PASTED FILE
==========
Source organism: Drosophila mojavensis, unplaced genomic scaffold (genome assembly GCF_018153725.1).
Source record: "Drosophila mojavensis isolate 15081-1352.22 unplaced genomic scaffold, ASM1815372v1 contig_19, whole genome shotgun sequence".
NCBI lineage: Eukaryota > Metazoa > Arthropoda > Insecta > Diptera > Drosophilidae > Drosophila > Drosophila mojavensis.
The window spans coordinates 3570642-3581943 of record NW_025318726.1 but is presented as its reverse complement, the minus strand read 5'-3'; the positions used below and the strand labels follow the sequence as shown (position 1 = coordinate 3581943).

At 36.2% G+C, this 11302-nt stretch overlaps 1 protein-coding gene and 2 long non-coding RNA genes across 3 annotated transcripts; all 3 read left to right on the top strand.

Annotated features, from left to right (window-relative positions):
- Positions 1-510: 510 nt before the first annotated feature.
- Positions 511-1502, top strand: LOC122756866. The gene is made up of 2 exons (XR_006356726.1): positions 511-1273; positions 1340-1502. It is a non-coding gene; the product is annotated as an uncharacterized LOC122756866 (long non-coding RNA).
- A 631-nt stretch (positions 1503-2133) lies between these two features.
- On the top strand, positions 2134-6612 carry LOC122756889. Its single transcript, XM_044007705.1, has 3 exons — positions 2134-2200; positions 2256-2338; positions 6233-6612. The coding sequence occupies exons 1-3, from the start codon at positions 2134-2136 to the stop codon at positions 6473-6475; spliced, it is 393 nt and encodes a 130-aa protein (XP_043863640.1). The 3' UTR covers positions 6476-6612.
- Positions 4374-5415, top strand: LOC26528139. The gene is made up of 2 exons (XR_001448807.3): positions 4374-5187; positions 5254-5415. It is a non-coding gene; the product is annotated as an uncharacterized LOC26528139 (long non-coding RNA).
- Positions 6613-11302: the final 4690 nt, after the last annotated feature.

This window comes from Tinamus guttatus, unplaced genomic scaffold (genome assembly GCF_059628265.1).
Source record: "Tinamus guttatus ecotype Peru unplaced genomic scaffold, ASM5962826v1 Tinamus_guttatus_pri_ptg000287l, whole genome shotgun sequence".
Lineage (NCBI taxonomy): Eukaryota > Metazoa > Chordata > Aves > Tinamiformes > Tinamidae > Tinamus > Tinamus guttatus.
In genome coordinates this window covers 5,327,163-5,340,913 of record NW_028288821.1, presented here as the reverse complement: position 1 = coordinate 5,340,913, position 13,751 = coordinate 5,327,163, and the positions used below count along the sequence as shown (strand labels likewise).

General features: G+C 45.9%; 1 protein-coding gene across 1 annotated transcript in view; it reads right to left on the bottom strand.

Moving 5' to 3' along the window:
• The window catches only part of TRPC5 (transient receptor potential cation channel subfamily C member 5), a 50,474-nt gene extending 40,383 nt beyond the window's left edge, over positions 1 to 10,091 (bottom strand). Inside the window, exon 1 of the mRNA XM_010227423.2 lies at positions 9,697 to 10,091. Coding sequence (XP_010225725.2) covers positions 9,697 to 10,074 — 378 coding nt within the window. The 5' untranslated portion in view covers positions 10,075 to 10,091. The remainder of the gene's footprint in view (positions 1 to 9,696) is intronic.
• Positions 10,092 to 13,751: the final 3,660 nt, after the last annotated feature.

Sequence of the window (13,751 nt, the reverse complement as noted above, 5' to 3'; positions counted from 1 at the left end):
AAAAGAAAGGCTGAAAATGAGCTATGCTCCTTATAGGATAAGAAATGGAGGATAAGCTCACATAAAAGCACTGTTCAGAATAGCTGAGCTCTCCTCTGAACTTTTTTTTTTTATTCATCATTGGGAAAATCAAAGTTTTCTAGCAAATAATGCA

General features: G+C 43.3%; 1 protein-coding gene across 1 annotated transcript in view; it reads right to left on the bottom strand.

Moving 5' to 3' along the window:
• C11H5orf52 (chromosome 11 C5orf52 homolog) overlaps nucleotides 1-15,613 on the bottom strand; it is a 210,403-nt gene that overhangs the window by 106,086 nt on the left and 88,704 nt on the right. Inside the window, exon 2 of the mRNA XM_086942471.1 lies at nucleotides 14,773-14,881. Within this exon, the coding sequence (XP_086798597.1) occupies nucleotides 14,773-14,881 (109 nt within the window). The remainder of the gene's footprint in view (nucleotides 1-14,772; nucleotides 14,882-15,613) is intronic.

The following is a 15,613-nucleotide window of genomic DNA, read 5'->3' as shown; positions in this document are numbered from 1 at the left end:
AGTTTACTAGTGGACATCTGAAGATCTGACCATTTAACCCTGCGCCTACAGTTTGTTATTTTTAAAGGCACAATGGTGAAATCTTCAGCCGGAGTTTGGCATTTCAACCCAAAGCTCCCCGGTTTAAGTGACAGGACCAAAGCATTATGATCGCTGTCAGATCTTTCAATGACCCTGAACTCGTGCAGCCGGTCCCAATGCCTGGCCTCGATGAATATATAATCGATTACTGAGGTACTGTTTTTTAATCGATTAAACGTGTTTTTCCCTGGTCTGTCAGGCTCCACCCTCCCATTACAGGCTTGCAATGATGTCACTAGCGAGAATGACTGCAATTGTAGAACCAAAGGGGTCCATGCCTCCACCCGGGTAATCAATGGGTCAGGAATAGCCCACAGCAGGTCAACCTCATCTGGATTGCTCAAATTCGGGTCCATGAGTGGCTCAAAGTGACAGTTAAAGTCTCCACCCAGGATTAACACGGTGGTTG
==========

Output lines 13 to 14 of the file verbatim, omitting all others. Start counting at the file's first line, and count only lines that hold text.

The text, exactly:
This window comes from Tinamus guttatus, unplaced genomic scaffold (genome assembly GCF_059628265.1).
Source record: "Tinamus guttatus ecotype Peru unplaced genomic scaffold, ASM5962826v1 Tinamus_guttatus_pri_ptg000287l, whole genome shotgun sequence".